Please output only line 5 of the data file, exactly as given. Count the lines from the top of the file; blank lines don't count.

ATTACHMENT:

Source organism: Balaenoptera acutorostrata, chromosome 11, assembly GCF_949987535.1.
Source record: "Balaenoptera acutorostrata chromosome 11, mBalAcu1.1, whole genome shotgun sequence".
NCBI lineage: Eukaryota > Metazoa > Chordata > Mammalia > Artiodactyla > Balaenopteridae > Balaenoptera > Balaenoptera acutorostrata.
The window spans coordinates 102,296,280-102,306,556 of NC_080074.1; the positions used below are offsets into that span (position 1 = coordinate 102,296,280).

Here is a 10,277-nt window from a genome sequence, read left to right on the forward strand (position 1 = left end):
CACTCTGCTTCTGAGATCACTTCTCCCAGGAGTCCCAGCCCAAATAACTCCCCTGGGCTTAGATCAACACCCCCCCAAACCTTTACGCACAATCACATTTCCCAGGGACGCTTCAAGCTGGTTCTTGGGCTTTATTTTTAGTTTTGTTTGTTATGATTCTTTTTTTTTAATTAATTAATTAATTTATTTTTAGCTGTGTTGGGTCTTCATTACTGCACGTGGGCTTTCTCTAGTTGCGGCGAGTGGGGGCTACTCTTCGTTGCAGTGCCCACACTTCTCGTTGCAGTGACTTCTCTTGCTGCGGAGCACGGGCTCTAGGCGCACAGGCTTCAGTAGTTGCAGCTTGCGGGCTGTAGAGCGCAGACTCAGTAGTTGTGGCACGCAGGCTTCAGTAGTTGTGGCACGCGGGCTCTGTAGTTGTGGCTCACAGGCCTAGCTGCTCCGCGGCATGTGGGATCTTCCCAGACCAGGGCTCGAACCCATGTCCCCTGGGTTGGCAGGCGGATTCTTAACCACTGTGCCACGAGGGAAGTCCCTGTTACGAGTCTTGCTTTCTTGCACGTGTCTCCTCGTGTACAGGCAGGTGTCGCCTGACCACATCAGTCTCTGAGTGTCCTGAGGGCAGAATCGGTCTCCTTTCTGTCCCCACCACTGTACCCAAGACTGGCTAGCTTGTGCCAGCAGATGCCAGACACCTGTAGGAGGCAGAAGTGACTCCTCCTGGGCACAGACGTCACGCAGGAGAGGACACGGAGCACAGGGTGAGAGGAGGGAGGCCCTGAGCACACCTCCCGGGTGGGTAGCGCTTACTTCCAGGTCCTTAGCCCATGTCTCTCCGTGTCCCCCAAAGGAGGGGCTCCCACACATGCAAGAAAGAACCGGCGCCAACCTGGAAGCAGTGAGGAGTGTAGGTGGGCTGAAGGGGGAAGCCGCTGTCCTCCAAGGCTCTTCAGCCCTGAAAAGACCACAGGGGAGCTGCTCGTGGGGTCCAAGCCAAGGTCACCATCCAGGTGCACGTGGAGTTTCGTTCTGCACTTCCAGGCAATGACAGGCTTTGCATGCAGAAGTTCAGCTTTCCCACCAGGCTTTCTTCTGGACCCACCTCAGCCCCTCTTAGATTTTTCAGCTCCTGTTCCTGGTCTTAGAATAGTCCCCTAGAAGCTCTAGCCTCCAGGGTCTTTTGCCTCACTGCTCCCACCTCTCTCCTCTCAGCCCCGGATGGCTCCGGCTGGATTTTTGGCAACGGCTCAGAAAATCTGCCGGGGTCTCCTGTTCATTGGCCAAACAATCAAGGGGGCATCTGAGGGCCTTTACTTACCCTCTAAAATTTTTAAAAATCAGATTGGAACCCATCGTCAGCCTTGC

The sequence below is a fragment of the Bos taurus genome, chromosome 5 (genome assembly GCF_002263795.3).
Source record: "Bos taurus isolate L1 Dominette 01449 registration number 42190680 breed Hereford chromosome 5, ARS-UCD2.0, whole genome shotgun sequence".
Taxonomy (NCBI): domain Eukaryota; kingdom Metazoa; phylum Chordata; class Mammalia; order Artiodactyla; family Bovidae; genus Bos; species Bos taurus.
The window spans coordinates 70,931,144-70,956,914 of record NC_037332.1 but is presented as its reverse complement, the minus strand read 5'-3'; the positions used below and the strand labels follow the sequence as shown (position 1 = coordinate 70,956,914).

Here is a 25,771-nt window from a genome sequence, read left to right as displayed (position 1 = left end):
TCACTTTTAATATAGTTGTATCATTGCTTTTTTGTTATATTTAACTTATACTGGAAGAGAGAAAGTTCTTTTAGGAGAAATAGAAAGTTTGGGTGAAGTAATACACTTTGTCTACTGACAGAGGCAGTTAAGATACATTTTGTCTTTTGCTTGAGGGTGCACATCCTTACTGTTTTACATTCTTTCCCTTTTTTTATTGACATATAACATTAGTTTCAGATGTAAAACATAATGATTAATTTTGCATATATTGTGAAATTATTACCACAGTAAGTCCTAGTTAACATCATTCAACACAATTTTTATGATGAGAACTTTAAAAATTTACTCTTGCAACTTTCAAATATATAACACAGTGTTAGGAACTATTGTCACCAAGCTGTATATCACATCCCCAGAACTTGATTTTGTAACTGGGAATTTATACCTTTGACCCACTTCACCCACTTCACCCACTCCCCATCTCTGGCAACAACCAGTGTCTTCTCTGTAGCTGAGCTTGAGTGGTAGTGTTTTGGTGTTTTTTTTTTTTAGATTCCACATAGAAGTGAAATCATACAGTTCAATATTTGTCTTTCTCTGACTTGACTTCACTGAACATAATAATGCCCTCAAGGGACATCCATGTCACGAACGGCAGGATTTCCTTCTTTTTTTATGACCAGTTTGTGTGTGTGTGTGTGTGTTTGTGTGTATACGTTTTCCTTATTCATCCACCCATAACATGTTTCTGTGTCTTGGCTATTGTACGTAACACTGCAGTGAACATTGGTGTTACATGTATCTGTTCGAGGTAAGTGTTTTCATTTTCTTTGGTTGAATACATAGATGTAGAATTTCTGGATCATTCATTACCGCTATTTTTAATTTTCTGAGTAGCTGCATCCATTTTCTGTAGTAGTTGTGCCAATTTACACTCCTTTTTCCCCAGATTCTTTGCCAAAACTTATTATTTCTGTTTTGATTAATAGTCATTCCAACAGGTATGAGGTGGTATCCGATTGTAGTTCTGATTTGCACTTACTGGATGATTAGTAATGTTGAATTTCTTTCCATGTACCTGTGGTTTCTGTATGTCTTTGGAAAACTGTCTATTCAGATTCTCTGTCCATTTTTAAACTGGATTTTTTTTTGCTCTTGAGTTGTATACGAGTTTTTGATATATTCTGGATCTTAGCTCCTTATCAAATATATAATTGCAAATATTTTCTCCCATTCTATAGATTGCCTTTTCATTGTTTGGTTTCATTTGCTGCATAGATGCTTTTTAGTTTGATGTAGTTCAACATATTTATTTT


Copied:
Here is a 10,277-nt window from a genome sequence, read left to right on the forward strand (position 1 = left end):